Mar 5, 2019

Why Can’t We Change?


Why is the education industry so immune to significant change? Our experience and research indicates that the education industry, specifically, struggles to change in major ways in an effort to keep up with rapidly evolving markets, consumers, and tools. Why is that and how do we address it?

Welcome to an age-old question that educational strategists have been attempting to address for decades. It turns out that we have a lot of structural barriers – or limitations – that we have either self-imposed or have been imposed upon us. These barriers are numerous and result in choking the innovation and change that we see present in so many industries. Here’s a list of just some of these long-standing barriers:

Class size – Educators have historically believed that only small classes results in strong learning, driving costs up.

Calendar – The industry followed an agricultural calendar giving summers off in many college and school sectors, limiting the seasons in which we can deliver education.

Accreditation – The industry follows accreditation centric rules to good management, creating some unusual practices and policies.

Tenure – Few industries award jobs for life but colleges still do in many cases.

Business Model – In high quality education, we have adopted a low volume/high price model yet wonder why we have enrollment and accessibility woes.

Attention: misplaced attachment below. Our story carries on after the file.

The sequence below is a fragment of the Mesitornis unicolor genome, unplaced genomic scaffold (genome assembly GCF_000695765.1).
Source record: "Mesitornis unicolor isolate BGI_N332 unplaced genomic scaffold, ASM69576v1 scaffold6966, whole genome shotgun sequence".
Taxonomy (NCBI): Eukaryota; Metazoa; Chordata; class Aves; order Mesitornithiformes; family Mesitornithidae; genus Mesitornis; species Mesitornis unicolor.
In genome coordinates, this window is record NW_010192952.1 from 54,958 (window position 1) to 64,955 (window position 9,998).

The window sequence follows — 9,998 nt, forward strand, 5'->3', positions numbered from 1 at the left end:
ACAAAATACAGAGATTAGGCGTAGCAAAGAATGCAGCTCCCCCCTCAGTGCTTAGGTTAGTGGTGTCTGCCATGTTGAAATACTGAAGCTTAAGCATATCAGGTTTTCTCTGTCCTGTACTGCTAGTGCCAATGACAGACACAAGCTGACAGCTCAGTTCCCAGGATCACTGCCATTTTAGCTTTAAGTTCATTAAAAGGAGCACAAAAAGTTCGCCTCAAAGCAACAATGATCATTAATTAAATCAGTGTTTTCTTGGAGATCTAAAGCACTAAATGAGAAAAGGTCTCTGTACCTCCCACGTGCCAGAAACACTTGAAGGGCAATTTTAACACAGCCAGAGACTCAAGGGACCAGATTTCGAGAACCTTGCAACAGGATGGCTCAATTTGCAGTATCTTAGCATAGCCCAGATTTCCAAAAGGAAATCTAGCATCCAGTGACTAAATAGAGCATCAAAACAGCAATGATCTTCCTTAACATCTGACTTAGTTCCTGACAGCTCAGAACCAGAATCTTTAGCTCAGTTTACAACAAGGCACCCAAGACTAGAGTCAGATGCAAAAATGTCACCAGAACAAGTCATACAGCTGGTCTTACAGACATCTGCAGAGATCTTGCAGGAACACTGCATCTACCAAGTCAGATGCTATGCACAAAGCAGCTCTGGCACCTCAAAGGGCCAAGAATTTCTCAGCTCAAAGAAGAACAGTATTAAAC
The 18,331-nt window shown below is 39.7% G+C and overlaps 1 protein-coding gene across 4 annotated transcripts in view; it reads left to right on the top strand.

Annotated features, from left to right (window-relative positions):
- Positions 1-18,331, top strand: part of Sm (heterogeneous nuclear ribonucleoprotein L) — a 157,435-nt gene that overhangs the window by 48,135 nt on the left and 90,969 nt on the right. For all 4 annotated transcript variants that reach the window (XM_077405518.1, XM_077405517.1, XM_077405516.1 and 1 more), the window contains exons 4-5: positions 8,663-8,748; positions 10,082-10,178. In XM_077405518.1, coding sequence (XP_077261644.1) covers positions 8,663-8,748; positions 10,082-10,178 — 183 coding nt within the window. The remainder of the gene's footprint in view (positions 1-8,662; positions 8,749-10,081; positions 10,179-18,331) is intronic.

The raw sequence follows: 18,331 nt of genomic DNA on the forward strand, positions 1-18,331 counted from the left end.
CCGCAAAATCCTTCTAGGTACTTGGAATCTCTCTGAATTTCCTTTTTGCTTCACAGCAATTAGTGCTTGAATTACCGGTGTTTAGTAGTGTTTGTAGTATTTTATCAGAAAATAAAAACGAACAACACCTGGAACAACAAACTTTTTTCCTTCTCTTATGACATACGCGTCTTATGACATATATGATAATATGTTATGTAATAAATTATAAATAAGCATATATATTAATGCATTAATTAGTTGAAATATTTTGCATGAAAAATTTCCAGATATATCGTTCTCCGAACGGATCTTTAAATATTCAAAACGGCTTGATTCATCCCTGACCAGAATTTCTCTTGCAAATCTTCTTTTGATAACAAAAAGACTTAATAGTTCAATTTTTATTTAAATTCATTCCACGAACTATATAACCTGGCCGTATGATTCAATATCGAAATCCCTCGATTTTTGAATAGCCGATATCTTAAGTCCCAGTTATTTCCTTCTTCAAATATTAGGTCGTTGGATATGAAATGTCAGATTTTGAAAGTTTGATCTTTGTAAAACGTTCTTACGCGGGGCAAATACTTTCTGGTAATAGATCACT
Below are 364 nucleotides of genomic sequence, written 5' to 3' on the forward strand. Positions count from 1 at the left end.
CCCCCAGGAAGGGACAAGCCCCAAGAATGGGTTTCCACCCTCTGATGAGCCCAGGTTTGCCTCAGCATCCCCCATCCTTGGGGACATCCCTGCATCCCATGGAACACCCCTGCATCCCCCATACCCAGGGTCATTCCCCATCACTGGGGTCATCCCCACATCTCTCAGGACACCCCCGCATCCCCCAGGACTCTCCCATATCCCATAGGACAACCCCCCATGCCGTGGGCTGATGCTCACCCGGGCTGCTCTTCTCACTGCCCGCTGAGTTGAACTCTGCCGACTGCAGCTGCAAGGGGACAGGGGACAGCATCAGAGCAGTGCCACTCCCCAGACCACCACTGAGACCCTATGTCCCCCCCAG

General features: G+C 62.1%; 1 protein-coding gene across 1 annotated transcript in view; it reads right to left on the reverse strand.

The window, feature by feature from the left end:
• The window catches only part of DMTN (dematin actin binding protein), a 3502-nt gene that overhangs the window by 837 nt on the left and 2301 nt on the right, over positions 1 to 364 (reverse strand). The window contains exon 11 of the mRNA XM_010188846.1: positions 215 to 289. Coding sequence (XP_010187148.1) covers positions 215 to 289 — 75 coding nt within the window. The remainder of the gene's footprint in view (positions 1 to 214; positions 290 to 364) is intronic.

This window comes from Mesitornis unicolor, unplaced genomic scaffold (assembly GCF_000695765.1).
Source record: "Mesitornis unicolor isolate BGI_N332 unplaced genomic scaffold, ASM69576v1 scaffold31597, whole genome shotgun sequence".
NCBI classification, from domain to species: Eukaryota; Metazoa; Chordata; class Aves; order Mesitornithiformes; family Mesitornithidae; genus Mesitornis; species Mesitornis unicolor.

Assessment – Arbitrary methods of assessing both student learning and teacher effectiveness still plague our industry.

Goverance – Our schools and colleges are governed by a model of accountability and responsibility engineered for non-profits over a century ago and has not been revisited or recalibrated.

So, why don’t we change very quickly? This is just a small list of the major structural barriers to innovation and change in education. There are many others so numerous to list.

Significant change will not occur in our industry until these barriers are broken down completely allowing new capacity to flow into our models. Most schools and colleges today create plans and manage change on the edges or incrementally. However, there are some innovators in the landscape that are committed to breaking down the barriers and impediments to growth, innovation, and change.

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  1. Dr. Ned R. Murray on March 10, 2019 at 12:05 am

    Good list! The more I’ve wrestled with that question, I have come to believe that accreditation actually is the biggest barrier in our industry as a whole. Having sat on the board of an accrediting body for 6 years, I know first hand how the conversation goes. The kinds of innovations that push boundaries in class size, assessment, governance models, calendar, and new business models are thwarted before they are launched (at least in any significant scale) by accreditation restrictions. Get the accrediting bodies to lead and promote real innovation, and you’ll see greater change faster.

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